Pacing as a Writing Tool

My recent trip to Bouchercon in Albany was enjoyable not only from the aspect of an author meeting her readers, but also as a writer who is always looking to improve her craft. Just because you’re a published author doesn’t mean that there is nothing left to learn. So I made it a point to attend several panels on writing craft.

One of the panels I attended was on pacing. Authors Toni Kelner, A. X. Ahmad, Daniel Friedman, Michael Kardos, Dale T. Phillips, and Julie Pomeroy discussed the finer points of pacing stories, specifically in crime fiction. It was an excellent panel, so I wanted to cover some of their ideas here.

Unlike literary fiction, crime fiction authors needs to get into their story immediately and escalate quickly from there. The panel authors shared many of their tips and tricks to crafting a well-paced and exciting storyline:

  • The sliding scale of pacing depends on specific subgenres. Cozy mysteries are expected to have a slower pace than thrillers, and police procedurals tend to have a slow, stately buildup as the case progresses. Write according to the basic rules of your subgenre.
  • Even when the pace of the story is rapid, both the story and the readers need time to breathe. A story that goes at breakneck pace for the entire novel may actually leave readers feeling exhausted rather than breathless with anticipation. Good stories give the protagonist moments to reflect on what is happening to him, rather than doing nothing more than constantly reacting.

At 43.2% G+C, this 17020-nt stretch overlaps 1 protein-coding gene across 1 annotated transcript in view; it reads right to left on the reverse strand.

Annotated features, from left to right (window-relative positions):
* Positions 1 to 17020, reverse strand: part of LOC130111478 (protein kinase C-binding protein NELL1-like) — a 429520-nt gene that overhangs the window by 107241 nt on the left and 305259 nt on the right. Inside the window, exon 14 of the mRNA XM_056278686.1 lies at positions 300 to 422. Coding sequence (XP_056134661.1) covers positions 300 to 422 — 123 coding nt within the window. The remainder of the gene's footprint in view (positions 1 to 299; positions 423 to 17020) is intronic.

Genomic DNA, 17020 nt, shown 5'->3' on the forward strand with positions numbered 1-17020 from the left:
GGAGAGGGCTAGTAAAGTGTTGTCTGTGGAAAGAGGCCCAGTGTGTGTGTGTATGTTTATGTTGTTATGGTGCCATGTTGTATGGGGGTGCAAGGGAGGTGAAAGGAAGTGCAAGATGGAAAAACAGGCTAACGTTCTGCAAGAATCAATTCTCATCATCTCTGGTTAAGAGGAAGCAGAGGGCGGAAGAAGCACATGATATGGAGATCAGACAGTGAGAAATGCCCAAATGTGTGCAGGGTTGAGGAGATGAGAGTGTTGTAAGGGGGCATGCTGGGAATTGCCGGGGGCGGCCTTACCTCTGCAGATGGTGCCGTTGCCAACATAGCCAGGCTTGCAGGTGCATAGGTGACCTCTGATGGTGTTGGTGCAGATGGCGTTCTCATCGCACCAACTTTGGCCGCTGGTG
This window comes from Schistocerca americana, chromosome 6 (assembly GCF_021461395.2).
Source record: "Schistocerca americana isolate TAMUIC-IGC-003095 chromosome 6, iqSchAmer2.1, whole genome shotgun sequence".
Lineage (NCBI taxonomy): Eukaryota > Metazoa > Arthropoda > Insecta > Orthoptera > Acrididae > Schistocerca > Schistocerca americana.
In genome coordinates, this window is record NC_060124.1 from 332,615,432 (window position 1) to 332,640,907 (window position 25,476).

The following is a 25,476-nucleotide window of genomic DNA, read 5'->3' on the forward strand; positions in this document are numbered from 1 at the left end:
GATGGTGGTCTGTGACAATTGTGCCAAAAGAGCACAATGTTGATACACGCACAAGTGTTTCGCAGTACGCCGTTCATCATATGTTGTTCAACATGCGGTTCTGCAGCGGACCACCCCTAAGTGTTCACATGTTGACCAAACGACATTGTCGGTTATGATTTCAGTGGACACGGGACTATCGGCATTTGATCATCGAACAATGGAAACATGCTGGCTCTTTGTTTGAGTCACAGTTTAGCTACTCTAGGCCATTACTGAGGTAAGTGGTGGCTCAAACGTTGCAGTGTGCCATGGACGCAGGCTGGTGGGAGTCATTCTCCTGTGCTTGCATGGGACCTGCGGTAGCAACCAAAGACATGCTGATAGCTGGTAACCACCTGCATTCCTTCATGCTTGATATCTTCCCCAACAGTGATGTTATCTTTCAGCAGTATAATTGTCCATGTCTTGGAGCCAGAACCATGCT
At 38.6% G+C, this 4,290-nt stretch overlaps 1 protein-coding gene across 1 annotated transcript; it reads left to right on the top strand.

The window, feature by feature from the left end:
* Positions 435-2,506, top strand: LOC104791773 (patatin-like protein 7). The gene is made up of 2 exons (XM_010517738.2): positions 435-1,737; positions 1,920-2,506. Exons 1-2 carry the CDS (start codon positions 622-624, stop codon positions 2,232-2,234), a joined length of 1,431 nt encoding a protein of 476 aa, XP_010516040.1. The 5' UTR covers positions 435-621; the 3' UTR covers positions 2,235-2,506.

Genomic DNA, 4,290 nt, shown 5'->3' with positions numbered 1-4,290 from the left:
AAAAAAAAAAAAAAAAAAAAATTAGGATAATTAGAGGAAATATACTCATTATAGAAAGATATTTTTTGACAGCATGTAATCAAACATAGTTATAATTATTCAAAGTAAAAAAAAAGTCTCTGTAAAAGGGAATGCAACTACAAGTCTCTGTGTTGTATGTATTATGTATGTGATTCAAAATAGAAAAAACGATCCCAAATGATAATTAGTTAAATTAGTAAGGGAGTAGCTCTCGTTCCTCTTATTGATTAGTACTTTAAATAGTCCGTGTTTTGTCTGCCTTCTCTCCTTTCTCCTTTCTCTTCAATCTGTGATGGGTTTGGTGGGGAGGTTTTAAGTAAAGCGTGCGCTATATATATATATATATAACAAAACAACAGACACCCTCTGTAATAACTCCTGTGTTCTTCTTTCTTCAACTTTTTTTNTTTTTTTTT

• Pacing can be the by-product of a good plot. An exhilarating and intriguing story will naturally keep the pace moving without needing superfluous Michael Bay-like explosions to artificially ramp up the tension.
  • If you’re going to blow up something, don’t do it on page one before the reader has a chance to connect with your characters because they simply won’t care. Once they know and love your characters, putting them in jeopardy as a natural part of the plot will pick up the pace and keep the reader turning the page.
  • A pacing tip: Start your story in motion. Have your character on the move, hurrying from place to place, or in the car. This gives a sense of urgency right from the opening line.
  • Add a clock. Nothing ramps up the tension like a life or death deadline or a ticking clock à la 24.
  • Alternate scenes to pick up the pace. This is a film trick directors often employ. Change up POV and scene locations in short cuts to increase urgency.
  • Use high stakes to propel your story and give it energy.
  • Pacing doesn’t always equal action. Use dialogue instead as it can be loaded with emotional stakes for your characters
  • Short chapters can give the impression of speeding up your storytelling and will keep the reader flipping right to the next chapter.
  • As the recently deceased Elmore Leonard is famous for saying—leave out the parts people skip.

Hopefully, you’ll find these tips as helpful as I did. In the next writing post, I’m going to cover the excellent panel on creating the perfect villain.

Photo credit: -cavin­-